I’m not happy about that situation because that is not the inclusion we are all striving for and it is actually causing more harm than good. When people are happy to concentrate on being “autism friendly” they are causing a divide within the community of special needs families, and really we should be working together to create true equality.
I am often contacted by families whose children have experienced some form of discrimination or exclusion, I have shared their stories on my social channels, called on the others to help fight their battles & highlight the issue. But it is rare I see that being reciprocated to support the most vulnerable families, and there is a definite case of “I’m alright Jack” when it comes to disability events which are suitable for some but not for all.
There are so many specific examples I could throw in here, almost every day there is another event or venue advertised on Facebook as being ‘autism friendly’. But in a world where we are striving for inclusion and equality it really doesn’t sit well with me that we are expected to sit quietly back while every other disability is being ignored.
Such an event near me was recently exposed as not even being wheelchair accessible, and despite advertising it as a disability event, the owners felt that wheelchair users being able to stay downstairs and watch the other children having fun while getting waitress service, was enough to be ‘disabled friendly’. They hadn’t considered that the children they were supposed to be providing a service for would be segregated from their friends, and the possibility of a parent being in a wheelchair hadn’t even crossed their mind!
Children have been turned away from venues hosting special needs events because they didn’t have the ‘right’ disability. Class mates have been unable to go to the same, tax funded, events because only the most physically able have been catered for. Families are being left isolated because the events where they should be able meet other like minded families, don’t have the facilities their children need to be able to attend.
At another autism specific event, a girl was left in waiting for an hour while her able-bodied friends were taken onto the beach to explore, she had autism but also used a wheelchair which the organisers had failed to cater for. They could easily have made some adjustments so that all the children were together and the ‘beach’ was brought to them so they could explore together but instead they chose to segregate them. Something that we are all too familiar with now.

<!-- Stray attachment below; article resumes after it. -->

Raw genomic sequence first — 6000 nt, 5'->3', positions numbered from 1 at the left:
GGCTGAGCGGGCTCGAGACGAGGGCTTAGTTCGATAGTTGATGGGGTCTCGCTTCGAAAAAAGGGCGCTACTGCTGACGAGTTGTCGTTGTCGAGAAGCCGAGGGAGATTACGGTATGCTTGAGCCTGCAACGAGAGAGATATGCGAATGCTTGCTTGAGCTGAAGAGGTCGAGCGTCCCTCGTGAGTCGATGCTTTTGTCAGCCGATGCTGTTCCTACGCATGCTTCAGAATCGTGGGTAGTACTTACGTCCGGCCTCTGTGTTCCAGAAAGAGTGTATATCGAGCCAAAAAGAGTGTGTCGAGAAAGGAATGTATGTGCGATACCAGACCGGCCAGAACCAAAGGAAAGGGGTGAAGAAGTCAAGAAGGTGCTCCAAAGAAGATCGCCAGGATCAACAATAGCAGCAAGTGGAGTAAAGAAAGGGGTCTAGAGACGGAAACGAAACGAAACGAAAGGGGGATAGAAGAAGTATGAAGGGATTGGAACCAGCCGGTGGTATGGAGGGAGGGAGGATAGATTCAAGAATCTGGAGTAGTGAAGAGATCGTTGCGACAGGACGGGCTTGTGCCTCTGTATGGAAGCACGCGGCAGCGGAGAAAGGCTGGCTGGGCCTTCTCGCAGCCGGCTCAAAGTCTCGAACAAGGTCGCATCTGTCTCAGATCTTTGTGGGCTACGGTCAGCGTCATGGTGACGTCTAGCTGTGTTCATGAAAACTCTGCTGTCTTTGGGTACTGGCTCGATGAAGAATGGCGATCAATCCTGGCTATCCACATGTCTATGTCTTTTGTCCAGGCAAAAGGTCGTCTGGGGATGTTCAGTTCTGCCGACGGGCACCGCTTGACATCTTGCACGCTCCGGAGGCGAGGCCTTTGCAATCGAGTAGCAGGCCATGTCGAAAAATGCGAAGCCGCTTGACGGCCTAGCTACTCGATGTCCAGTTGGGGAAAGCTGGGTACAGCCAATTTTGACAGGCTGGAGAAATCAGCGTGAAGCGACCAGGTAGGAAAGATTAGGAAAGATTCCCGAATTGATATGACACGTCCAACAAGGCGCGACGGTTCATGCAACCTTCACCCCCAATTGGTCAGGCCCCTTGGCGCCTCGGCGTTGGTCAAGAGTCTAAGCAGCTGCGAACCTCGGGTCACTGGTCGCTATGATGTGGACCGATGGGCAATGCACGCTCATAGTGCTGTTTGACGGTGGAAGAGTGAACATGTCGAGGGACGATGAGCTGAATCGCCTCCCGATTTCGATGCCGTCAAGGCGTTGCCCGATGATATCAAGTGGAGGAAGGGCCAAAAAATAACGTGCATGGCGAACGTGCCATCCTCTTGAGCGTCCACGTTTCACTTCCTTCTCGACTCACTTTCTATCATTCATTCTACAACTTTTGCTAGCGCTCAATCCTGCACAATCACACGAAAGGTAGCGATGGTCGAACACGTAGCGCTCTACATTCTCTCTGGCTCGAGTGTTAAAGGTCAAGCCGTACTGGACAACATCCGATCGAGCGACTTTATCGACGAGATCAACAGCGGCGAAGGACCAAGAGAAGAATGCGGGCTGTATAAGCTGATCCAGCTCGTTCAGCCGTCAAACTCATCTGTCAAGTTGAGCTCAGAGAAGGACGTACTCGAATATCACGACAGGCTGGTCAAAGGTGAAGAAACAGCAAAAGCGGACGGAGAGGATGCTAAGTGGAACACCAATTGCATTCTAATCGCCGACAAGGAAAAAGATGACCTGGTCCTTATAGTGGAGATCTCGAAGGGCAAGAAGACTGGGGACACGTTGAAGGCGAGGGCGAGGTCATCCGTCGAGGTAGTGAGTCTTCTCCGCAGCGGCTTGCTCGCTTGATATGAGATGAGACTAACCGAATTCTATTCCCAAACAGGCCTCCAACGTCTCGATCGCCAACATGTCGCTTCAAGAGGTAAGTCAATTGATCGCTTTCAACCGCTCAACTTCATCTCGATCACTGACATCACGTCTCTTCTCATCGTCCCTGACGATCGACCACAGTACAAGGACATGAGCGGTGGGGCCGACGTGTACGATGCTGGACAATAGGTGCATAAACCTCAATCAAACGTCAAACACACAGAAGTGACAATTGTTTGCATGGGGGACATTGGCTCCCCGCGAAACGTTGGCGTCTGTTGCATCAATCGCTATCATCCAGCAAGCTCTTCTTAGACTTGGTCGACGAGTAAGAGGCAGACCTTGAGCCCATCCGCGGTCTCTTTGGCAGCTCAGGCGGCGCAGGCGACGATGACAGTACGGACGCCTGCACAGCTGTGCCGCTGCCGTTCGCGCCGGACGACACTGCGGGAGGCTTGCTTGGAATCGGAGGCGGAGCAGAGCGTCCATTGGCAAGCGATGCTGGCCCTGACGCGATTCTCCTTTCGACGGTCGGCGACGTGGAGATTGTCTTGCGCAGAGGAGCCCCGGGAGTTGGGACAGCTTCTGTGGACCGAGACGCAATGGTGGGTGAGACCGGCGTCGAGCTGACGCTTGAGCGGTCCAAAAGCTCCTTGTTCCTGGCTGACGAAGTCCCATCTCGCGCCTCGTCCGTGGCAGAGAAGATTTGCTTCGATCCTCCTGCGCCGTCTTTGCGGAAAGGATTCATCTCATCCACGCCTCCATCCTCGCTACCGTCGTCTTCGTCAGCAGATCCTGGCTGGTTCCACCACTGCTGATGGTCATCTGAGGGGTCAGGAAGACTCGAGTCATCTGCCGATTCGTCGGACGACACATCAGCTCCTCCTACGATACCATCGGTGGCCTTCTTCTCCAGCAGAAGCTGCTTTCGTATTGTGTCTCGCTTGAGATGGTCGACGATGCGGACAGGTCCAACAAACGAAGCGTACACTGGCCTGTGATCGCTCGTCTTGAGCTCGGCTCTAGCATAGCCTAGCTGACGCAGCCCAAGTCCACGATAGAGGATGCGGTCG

So even ‘autism friendly’ events aren’t always ‘autism friendly’ because autism, like disability as a whole, is on a wide ranging spectrum and affects people in different ways and means they require different things to be able to participate.
You may be thinking that the reasons we have this issue is because there are far more children with hidden disabilities than there are with physical disabilities, or that it is impossible to cater for every single disability and we should be grateful that at least people are trying. But there are far more children without disabilities and we would never accept these excuses if they were used when discussing mainstream provision would we? And we would certainly never be grateful that at least they are trying to include children at all!
It is not easy to cater for all disabilities individually, I agree, however what if we start to cater for the most physically disabled instead of the least? If we are doing that then by default we will be including everyone won’t we?
What are your thoughts on this? Have you had similar experiences in your area? Or are you the parent of an autistic child and think we are nuts? I’d love to hear all your opinions so do share them in a comment below, or join in the conversation on my Facebook page.